Crypto Glossary

Slippage

Slippage is a term used to refer to the price difference between a market order made on an exchange and the actual price paid. To understand this idea, you must first understand what a market order is.

A market order is when you place an order on an exchange to buy a coin at whatever the current market rate is.

Now, on an active exchange, the market rate for any coin is constantly on the move. It is constantly going up and down. So, when you come in there and place a market order to buy a particular coin, there is a little tiny time gap in there. This can occur because:

  • It just takes a few seconds for the exchange to actually execute your buy order.
  • Perhaps the amount of coin you are purchasing is such that the exchange has to break it up into multiple transactions. While those different transactions are executed pretty quickly back to back and might look fairly instant to you, in reality it might be executing several different buy orders for you until it fulfills your entire order.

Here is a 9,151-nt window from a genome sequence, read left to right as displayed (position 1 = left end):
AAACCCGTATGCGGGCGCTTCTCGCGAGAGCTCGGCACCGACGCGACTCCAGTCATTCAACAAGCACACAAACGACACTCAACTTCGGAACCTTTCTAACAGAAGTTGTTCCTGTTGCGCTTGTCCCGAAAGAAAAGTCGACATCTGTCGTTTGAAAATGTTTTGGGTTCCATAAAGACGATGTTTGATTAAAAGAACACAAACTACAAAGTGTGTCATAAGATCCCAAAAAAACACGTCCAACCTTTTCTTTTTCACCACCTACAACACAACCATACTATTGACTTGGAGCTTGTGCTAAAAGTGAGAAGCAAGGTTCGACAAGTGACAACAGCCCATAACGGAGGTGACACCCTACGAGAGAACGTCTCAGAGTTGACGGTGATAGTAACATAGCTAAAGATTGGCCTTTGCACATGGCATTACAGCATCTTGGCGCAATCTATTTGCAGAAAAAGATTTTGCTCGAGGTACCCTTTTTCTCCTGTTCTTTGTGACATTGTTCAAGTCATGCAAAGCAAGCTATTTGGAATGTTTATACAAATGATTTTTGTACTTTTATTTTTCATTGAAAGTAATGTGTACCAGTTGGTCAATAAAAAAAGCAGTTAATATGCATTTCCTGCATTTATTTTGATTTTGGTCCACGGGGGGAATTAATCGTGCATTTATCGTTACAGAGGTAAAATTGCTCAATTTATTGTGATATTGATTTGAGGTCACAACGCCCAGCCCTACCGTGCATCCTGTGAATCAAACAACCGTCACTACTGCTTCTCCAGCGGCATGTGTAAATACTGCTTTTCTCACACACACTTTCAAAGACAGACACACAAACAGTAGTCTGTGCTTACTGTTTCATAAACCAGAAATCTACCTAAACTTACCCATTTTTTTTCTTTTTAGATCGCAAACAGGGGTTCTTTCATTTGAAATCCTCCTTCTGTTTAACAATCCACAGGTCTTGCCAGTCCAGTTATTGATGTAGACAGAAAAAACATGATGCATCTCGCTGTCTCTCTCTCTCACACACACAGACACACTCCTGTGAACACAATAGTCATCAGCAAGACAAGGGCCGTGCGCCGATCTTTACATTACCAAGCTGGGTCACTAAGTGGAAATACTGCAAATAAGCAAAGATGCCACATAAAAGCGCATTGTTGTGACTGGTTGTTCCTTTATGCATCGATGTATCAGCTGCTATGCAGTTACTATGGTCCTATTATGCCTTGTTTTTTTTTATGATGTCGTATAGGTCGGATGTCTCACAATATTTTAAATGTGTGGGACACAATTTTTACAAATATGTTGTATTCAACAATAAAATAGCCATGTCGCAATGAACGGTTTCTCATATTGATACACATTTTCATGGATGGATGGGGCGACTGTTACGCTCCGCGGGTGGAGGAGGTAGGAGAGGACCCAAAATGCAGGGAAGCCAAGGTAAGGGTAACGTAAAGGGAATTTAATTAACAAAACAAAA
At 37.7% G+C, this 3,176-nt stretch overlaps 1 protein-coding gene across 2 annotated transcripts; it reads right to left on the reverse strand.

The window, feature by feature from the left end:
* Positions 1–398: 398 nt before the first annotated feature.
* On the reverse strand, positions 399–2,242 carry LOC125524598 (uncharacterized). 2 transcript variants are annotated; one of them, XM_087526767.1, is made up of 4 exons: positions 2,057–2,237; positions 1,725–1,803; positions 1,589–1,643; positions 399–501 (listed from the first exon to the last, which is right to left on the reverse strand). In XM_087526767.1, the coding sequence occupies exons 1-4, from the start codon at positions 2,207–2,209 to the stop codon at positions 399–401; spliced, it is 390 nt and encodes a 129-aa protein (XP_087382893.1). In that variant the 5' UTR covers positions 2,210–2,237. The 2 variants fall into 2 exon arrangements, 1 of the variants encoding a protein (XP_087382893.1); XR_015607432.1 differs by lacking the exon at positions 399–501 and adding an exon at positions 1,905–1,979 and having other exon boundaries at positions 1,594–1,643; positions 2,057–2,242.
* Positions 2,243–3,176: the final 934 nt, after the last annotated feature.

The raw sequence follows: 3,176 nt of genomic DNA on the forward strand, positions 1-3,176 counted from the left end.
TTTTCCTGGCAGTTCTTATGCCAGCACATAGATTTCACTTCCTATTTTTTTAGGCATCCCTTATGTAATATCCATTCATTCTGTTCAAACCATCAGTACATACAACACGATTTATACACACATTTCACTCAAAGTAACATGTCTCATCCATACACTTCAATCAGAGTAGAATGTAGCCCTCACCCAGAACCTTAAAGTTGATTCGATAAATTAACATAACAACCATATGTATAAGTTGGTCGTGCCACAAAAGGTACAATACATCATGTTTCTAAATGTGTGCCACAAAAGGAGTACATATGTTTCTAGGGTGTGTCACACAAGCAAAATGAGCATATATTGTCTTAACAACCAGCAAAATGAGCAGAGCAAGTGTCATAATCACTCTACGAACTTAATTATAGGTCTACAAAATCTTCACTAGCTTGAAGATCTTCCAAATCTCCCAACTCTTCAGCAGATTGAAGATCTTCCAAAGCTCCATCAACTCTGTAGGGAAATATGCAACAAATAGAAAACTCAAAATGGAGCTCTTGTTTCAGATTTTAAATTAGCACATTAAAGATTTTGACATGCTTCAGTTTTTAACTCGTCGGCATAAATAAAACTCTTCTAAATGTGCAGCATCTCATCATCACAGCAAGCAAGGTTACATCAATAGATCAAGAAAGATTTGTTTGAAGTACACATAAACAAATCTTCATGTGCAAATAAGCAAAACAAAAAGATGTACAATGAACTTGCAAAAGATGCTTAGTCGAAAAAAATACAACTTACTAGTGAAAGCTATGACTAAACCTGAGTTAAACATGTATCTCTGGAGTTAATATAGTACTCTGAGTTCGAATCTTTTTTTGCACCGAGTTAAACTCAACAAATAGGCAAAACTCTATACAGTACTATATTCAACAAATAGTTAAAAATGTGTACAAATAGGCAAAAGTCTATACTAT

In a very volatile market with a lot of price movement, these little time gaps introduce slippage. In the amount of time between when you place your order and the order is 100% fulfilled, the market price of the asset could change – or slip. It could slip either direction – up or down. The result is that you may pay a little more or a little less than where you placed your order. This is called slippage.

Slippage is caused by high market volatility. It can also be caused by low volume.

In most cases, the degree of slippage is pretty small and honestly not worth worrying about. However, if the volume of your trades is enough to worry about it, you can use order limits on the exchange to avoid slippage.

Some larger buyers will also make purchases outside of exchanges, through a brokerage or OTC (over the counter) firm. These middlemen will execute large transactions in such a way that it avoids the public exchanges and avoids slippage. As you can imagine, if a large buyer (like an institution) decided to make a large crypto purchase, the one transaction could move the market in a massive way if they did it on a public exchange. This would introduce a lot of slippage and cost money. For this reason, such purchases are often done OTC.

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